Before "Collateral" he hadnâ€™t challenged himself as an actor since 1999, when he played a ponytailed self-help guru who does television infomercials in the daring Paul Thomas Anderson ensemble film "Magnolia." It was a role that may have cut too close, revealing how illusory a celebrityâ€™s public image is. These days he is like a charlatan who canâ€™t manage to dupe anybody. He seems desperate to maintain his stature as one of the worldâ€™s biggest movie stars, even as he morphs into something no movie star can afford to be: a guy you wouldnâ€™t want to know.
Ah, Caryn â€” you and your semi-insights. Personally, we still think Tom Cruise is a decent movie star, but then he’s pretty much defined our understanding of what a contemporary movie star is, which would be beautiful, wealthy, famous, and possessed of an utterly incomprehensible personal life. Over at the London Times, Ian Johns wonders if we’re at the end of the age of star power:
Itâ€™s often this â€œback-end dealâ€, by which top talent â€œownsâ€ a percentage of a filmâ€™s profits, that is making Hollywood studios skittish. â€œIn the Seventies it was cheaper to pay the stars out of the back end than to pay their salaries,â€ observed Bill Mechanic, a producer and former Twentieth Century Fox studio head, in the Los Angeles Times. â€œBut then the budgets and salaries went back up, but the back end stayed. And not just for guys who had 20 years in the business, but for guys like Jim Carrey, who was a hot comedian with hardly any film experience.â€
Believe It or Not!, a Carrey project with an estimated $150 million budget, was shut down recently by Paramount executives who didnâ€™t want to pay production costs while script changes were made. Fox also pulled the plug on Used Guys, a comedy starring Carrey and Ben Stiller. It is a good example of how a $100 million-plus film can fall apart nowadays.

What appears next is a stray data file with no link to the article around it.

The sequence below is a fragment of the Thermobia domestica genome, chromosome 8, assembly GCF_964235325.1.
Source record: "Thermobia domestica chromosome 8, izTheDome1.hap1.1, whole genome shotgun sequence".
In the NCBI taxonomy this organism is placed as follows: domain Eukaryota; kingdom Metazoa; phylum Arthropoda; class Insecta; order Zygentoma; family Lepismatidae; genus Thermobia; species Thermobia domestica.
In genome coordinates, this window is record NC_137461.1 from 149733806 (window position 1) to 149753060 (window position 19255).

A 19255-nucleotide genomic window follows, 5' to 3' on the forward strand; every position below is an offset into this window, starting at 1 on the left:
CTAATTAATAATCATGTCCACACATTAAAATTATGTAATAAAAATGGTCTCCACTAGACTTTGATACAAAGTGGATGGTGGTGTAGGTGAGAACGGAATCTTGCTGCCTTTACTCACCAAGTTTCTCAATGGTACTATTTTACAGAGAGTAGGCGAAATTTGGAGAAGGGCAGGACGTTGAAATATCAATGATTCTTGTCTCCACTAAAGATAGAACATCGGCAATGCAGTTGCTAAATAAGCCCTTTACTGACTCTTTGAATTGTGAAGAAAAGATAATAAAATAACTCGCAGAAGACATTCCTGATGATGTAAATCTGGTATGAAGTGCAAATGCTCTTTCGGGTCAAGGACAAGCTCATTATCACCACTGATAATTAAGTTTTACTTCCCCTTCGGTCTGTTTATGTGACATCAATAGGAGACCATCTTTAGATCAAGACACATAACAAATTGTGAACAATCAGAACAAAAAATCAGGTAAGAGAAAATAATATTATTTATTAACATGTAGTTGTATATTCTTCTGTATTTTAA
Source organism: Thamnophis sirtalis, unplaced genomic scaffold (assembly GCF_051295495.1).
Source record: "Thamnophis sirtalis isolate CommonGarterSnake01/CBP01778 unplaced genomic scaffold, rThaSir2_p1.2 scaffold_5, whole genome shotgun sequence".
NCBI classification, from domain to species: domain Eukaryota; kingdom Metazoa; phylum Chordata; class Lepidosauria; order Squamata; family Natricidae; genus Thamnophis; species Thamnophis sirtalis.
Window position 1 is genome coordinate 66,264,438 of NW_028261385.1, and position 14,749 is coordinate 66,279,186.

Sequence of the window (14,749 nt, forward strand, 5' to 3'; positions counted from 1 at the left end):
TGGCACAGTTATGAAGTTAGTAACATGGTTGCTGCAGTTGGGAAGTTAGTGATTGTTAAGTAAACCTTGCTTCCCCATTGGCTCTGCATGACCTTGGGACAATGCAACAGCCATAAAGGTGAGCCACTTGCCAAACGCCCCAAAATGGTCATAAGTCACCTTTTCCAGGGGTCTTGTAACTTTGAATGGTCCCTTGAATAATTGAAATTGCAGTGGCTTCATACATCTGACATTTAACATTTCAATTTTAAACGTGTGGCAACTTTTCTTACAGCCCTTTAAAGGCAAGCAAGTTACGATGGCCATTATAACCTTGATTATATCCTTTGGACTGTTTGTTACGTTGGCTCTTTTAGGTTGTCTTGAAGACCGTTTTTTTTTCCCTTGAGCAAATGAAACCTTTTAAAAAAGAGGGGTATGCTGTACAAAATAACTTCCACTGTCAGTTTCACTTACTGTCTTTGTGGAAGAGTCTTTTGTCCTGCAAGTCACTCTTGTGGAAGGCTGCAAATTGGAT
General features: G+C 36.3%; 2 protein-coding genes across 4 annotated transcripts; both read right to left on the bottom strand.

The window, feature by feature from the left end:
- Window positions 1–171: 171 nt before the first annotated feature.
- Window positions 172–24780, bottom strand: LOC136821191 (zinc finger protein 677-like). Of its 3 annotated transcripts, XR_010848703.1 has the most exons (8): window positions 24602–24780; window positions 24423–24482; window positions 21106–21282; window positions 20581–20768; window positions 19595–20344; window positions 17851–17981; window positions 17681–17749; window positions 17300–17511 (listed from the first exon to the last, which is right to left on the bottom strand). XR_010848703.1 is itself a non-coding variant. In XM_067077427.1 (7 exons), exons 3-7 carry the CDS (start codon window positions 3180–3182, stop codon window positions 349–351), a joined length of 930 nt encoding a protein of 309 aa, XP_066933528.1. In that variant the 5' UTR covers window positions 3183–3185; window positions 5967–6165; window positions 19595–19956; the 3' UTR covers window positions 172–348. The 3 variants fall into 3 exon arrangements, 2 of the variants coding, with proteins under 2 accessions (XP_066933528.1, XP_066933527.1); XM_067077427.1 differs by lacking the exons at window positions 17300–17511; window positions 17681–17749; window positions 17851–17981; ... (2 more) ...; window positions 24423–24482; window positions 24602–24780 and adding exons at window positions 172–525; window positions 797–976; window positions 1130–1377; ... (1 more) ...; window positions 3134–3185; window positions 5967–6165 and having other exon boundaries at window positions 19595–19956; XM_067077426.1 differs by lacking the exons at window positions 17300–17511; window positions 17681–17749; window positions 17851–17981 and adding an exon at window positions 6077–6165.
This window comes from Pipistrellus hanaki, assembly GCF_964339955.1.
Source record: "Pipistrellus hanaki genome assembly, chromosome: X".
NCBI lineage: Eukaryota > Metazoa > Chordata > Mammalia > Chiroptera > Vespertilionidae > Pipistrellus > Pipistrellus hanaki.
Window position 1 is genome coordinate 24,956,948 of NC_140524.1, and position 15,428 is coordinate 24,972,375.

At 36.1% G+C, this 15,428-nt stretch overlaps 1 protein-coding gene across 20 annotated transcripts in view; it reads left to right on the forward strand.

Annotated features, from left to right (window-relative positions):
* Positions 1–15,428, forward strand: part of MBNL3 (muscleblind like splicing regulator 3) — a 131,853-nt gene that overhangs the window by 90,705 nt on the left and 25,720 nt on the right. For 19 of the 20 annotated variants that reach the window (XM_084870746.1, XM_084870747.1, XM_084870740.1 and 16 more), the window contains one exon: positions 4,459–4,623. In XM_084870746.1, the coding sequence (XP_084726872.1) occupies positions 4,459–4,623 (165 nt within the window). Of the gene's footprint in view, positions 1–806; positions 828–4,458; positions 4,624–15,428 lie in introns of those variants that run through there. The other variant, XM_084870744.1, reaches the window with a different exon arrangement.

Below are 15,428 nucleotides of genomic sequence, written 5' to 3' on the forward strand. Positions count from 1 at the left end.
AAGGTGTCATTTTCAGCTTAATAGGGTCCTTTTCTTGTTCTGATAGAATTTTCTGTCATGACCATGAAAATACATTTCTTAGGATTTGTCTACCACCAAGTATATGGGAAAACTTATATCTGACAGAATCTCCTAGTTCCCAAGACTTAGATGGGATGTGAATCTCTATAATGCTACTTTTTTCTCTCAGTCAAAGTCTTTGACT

John Horn and Rachel Abramowitz at the LA Times see the Cruise cast-off as a symptom of a current phase of industry frankness and belt-tightening:
Under the industry’s standard operating procedures, studios terminate deals over "creative differences" and issue news releases effusively praising all parties. But in a Wall Street Journal interview, [Viacom chairman Sumner] Redstone not only didn’t bother with such niceties, but he also went after Cruise for his off-screen behavior.
He seemed particularly upset that Cruise’s couch-jumping, finger-pointing pronouncements on love, psychiatry and Ritalin had damaged his box-office appeal, and hence Paramount Pictures Inc.’s profit.
But Hollywood is full of steadily employed actors and moguls who have assaulted hotel clerks with cellphones, picked up prostitutes and consumed massive amounts of illegal drugs. The difference is their indiscretions are not considered financially costly.
Though we have no idea if this last supposed truthfulness trend is real, we do hope it is. There’s something magical about the idea of an industry built on making nice turning around and laying it out like it is: "Maybe next week you can lay of the three-gram-a-night coke habit and actually eat something â€” those fainting spells are really dragging this shoot out."